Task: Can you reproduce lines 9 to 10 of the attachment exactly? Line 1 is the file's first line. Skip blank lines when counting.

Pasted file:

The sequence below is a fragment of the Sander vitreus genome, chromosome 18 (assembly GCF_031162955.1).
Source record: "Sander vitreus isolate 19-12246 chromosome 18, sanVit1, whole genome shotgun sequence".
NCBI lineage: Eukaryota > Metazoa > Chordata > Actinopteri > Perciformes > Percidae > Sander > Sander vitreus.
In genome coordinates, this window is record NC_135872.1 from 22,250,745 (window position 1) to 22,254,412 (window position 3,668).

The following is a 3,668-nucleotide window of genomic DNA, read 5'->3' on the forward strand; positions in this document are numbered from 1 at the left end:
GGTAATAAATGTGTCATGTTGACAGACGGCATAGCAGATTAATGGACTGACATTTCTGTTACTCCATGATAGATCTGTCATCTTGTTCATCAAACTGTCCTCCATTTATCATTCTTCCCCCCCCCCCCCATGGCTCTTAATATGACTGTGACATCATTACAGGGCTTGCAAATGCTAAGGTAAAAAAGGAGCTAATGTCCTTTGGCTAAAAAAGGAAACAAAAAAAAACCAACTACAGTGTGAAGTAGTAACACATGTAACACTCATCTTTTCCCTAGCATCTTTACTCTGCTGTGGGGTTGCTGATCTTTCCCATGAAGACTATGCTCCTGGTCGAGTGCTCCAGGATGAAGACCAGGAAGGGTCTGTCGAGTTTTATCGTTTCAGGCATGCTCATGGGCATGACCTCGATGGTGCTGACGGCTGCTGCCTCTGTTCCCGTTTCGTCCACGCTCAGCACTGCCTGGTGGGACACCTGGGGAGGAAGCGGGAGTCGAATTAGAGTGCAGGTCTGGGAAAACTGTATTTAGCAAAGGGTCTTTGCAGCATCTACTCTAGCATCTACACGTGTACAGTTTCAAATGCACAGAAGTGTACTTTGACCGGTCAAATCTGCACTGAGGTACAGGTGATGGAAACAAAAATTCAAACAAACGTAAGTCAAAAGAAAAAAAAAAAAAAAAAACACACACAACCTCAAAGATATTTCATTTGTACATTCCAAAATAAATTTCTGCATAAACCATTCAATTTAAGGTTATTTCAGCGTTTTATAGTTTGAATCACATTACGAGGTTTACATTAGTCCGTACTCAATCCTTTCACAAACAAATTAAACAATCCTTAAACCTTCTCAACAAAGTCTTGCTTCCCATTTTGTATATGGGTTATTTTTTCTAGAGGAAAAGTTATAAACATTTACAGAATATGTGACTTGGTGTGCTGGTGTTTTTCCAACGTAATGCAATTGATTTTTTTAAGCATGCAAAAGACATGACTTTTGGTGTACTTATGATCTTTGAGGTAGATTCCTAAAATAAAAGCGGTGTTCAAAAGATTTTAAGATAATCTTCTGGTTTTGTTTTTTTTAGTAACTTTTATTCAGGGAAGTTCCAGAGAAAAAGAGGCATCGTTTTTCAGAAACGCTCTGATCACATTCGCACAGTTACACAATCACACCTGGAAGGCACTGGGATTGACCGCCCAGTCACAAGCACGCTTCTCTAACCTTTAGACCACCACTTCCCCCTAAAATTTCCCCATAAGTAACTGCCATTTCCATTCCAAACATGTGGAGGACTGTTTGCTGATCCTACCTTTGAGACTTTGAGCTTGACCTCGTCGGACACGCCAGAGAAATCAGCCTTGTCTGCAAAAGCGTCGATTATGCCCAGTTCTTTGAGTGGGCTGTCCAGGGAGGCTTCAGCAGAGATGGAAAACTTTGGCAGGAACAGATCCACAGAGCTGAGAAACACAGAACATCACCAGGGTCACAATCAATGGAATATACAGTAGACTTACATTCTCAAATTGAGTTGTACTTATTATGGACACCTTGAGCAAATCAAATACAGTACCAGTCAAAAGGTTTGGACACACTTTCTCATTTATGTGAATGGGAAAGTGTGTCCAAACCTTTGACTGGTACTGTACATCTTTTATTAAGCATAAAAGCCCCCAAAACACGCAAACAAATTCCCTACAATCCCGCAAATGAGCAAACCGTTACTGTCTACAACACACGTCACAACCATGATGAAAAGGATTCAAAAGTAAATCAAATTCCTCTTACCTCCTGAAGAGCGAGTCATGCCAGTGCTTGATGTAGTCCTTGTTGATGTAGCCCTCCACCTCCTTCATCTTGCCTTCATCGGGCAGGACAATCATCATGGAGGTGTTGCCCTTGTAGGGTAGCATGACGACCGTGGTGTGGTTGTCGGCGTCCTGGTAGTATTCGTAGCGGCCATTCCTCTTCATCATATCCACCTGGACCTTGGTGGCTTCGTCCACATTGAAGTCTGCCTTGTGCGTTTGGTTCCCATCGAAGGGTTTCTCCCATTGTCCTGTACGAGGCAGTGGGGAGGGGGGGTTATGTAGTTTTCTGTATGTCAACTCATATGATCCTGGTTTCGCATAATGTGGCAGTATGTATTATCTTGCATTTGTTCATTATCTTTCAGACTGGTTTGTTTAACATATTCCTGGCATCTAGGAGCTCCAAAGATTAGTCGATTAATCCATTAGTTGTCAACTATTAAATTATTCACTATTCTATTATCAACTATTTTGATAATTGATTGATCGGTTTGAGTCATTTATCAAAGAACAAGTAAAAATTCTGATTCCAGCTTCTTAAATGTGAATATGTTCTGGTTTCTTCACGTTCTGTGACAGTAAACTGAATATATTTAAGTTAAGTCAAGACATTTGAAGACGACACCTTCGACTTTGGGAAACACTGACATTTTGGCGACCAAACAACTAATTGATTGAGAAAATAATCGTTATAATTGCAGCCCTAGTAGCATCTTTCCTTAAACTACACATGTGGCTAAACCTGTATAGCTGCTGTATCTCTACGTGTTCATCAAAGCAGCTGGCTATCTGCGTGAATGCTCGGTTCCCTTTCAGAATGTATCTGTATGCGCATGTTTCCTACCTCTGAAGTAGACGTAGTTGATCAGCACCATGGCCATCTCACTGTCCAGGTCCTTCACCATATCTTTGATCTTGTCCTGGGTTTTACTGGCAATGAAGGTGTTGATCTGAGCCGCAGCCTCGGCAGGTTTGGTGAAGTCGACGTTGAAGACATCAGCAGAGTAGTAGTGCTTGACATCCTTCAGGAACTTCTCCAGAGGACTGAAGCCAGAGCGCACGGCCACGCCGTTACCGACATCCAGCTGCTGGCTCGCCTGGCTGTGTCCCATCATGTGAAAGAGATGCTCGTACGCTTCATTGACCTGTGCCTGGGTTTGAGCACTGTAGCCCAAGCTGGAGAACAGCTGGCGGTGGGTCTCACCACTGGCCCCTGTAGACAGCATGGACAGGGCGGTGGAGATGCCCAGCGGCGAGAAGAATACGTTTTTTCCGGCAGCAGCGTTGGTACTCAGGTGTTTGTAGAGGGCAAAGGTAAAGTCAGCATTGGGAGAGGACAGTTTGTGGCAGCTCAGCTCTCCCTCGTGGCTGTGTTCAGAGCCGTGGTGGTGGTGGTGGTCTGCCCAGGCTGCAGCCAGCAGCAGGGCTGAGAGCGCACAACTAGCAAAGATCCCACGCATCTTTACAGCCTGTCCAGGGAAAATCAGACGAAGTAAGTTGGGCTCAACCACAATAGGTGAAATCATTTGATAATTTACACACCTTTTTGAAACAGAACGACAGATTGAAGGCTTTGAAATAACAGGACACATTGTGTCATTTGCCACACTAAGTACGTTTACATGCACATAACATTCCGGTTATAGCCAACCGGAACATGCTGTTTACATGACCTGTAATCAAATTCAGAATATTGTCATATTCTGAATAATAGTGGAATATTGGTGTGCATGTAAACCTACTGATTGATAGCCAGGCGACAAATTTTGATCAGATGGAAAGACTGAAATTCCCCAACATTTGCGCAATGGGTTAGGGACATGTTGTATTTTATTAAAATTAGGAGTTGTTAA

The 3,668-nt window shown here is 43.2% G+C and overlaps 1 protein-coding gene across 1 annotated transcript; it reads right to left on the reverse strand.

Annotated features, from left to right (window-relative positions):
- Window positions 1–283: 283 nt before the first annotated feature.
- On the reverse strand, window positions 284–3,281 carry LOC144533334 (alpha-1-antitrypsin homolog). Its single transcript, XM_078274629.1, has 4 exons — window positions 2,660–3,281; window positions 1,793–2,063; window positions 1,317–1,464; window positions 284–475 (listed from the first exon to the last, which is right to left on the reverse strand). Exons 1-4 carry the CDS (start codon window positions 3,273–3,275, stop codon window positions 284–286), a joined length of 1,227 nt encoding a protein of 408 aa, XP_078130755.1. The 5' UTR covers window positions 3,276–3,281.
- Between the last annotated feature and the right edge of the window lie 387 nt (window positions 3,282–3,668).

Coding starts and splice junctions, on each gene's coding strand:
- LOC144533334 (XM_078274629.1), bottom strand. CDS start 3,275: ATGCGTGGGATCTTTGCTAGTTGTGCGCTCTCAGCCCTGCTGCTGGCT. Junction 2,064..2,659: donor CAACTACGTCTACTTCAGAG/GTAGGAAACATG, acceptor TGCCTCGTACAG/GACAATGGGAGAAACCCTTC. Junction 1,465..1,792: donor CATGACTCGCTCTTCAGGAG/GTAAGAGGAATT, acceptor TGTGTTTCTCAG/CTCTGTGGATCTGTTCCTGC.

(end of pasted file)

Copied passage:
- Window positions 1–283: 283 nt before the first annotated feature.
- On the reverse strand, window positions 284–3,281 carry LOC144533334 (alpha-1-antitrypsin homolog). Its single transcript, XM_078274629.1, has 4 exons — window positions 2,660–3,281; window positions 1,793–2,063; window positions 1,317–1,464; window positions 284–475 (listed from the first exon to the last, which is right to left on the reverse strand). Exons 1-4 carry the CDS (start codon window positions 3,273–3,275, stop codon window positions 284–286), a joined length of 1,227 nt encoding a protein of 408 aa, XP_078130755.1. The 5' UTR covers window positions 3,276–3,281.